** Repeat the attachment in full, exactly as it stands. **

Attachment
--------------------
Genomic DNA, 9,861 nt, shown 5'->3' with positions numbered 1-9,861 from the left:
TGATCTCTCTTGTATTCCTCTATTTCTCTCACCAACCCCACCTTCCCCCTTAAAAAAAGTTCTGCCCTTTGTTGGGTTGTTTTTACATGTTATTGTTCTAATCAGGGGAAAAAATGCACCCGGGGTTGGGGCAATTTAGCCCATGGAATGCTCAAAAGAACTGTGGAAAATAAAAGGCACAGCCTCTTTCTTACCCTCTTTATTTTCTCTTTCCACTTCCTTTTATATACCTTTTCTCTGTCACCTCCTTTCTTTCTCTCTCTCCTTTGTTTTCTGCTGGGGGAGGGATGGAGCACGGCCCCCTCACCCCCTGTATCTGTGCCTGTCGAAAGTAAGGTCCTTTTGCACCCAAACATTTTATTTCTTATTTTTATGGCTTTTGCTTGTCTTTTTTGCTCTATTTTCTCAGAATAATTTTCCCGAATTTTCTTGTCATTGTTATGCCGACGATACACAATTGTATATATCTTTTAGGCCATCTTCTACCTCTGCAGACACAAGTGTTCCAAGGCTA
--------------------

Genomic DNA, 9,861 nt, shown 5'->3' with positions numbered 1-9,861 from the left:
TGATCTCTCTTGTATTCCTCTATTTCTCTCACCAACCCCACCTTCCCCCTTAAAAAAAGTTCTGCCCTTTGTTGGGTTGTTTTTACATGTTATTGTTCTAATCAGGGGAAAAAATGCACCCGGGGTTGGGGCAATTTAGCCCATGGAATGCTCAAAAGAACTGTGGAAAATAAAAGGCACAGCCTCTTTCTTACCCTCTTTATTTTCTCTTTCCACTTCCTTTTATATACCTTTTCTCTGTCACCTCCTTTCTTTCTCTCTCTCCTTTGTTTTCTGCTGGGGGAGGGATGGAGCACGGCCCCCTCACCCCCTGTATCTGTGCCTGTCGAAAGTAAGGTCCTTTTGCACCCAAACATTTTATTTCTTATTTTTATGGCTTTTGCTTGTCTTTTTTGCTCTATTTTCTCAGAATAATTTTCCCGAATTTTCTTGTCATTGTTATGCCGACGATACACAATTGTATATATCTTTTAGGCCATCTTCTACCTCTGCAGACACAAGTGTTCCAAGGCTA